Transfiguration – Matthew 17:1-9

I have a post card here, its from … and the opening words are ‘wish you were
here.’
Whenever we have some good news or experience something really exciting, we want those closest to know about it.  In fact, we want more than that, we want them to be apart of it; we want them with us, to experience what we are experiencing.

We are lucky in this day and age we have the technology to share special experiences; live with our friends.  Using our phones or a web cam we can bring friends right into our moments of joy. Perhaps it’s a wedding or a party or a holiday.  We have this technology because we love to share our joyful experiences with others, not just afterwards, but while we are actually experiencing it.  However, this technology is still no substitute for having our family and friends really being there; experiencing along with us, the excitement, the joy and the wonder of what we are seeing and experiencing;  we want them to have the same joy.

You and I like to share special moments and events, because most of the time our lives are often fairly ordinary, daily routines and schedules make our lives busy, but often not exciting.  And sometimes this is the way it seems with God.  Our relationship with him is fairly ordinary, nothing special.  We routinely make ourselves busy with God; we pray to him, we give thanks to him, we receive from him grace and forgiveness, peace and everything we need for our bodies.

Yet this all happens in very mundane and ordinary ways.  We wonder that perhaps, if we were to experience God in a more glorious and exciting way, if we could share his working with us, then we would understand and know him more; then we may even be closer to him.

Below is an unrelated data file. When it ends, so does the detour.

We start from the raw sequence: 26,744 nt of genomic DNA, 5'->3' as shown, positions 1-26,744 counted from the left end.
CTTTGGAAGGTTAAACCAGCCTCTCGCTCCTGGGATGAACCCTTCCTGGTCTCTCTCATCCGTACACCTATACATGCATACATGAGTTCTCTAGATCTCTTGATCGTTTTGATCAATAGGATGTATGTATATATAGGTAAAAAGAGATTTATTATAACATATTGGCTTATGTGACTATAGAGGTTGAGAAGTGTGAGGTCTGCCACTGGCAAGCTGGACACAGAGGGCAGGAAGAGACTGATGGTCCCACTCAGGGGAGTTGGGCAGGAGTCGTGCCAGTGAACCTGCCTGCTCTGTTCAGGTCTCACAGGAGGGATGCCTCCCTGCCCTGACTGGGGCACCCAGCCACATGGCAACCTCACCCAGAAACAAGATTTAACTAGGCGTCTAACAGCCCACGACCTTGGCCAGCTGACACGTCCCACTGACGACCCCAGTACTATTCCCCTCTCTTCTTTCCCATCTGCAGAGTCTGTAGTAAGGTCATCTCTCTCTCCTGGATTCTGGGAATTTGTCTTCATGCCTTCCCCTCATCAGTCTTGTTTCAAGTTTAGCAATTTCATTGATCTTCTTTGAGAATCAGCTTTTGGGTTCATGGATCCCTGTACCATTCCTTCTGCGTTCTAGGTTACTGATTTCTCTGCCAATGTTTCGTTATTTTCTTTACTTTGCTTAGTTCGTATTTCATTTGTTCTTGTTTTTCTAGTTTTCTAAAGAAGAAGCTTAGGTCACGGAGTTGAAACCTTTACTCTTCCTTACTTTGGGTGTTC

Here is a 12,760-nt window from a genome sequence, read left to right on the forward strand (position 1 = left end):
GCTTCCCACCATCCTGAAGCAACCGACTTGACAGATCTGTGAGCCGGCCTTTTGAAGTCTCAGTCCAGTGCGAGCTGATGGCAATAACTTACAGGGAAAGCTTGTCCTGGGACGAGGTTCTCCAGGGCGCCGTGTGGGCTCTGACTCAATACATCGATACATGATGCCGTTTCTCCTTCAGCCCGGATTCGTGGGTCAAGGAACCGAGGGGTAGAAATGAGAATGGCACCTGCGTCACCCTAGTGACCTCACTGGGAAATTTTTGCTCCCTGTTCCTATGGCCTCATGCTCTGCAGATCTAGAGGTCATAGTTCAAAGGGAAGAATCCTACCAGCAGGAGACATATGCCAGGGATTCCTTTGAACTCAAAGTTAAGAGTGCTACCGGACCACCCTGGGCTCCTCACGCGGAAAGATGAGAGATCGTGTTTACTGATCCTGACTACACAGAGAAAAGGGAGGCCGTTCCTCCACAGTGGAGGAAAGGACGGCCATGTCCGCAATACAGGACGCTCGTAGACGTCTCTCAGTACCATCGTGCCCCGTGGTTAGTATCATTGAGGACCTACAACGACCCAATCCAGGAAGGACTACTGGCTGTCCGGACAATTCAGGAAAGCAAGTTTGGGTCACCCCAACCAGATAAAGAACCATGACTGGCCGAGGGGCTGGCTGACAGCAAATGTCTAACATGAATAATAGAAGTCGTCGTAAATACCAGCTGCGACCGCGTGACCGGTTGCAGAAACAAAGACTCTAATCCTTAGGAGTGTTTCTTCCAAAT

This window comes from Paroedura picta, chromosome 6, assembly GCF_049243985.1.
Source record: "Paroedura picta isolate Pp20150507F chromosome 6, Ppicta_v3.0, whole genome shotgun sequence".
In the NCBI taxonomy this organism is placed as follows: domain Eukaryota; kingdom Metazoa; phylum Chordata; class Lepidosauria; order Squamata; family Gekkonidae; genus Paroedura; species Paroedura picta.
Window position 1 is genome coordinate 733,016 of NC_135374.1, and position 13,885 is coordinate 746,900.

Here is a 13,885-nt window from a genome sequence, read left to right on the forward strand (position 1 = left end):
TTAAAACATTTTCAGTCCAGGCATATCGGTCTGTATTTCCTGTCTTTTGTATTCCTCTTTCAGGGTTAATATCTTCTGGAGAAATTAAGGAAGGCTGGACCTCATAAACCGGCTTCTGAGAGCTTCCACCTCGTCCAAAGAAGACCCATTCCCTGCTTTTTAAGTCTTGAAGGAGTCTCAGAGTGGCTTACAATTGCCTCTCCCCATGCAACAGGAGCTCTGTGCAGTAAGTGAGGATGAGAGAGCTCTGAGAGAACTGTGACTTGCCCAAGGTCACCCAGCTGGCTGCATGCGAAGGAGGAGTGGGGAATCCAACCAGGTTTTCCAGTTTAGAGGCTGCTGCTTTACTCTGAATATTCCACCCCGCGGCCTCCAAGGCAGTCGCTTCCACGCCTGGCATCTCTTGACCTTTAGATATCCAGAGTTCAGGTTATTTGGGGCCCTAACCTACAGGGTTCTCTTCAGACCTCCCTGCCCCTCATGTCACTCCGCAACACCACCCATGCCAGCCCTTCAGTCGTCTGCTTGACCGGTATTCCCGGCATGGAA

Jesus did just that; shared his life.  He did it with his disciples.  He shared with them what was happening in his life; and invited them to join him.  He shared with them that He must go to Jerusalem and suffer many things and to be killed.  He shared with them that he would love them to be with him; to take up their cross and follow him.  But did they feel closer to him?  Did they experience the same joy in obedience as him?    Did they even want to be there?  Peter answers from us all when he realized what Jesus was talking about ‘Never Lord!  This shall never happen to you.’

That’s right.  To share in Jesus’ world is not what we would really want to do.  When he invited the disciples to join him, they refused because they could not understand the meaning and purpose of sharing in suffering.  ‘Lord, why would you want to suffer and die, why would you want us to be with you in all this?’  You and I don’t want others to share in our suffering, we want to spare them.  Would you send a postcard from hospital saying ‘wishing you were here!’  No, we find it hard to comprehend suffering and avoid it at all costs.

Yet Jesus does not abandon his disciples to their misunderstandings, no, he encourages them all the more to come and join him; he wants his friends to experience who he really is; to truly know him; to be apart of his life.  He invites his closest disciples, Peter, James and John to come and climb a mountain.  To endure with him the hardship that comes with mountain climbing; the pain, the near falls, and the tiredness that comes with strenuous work.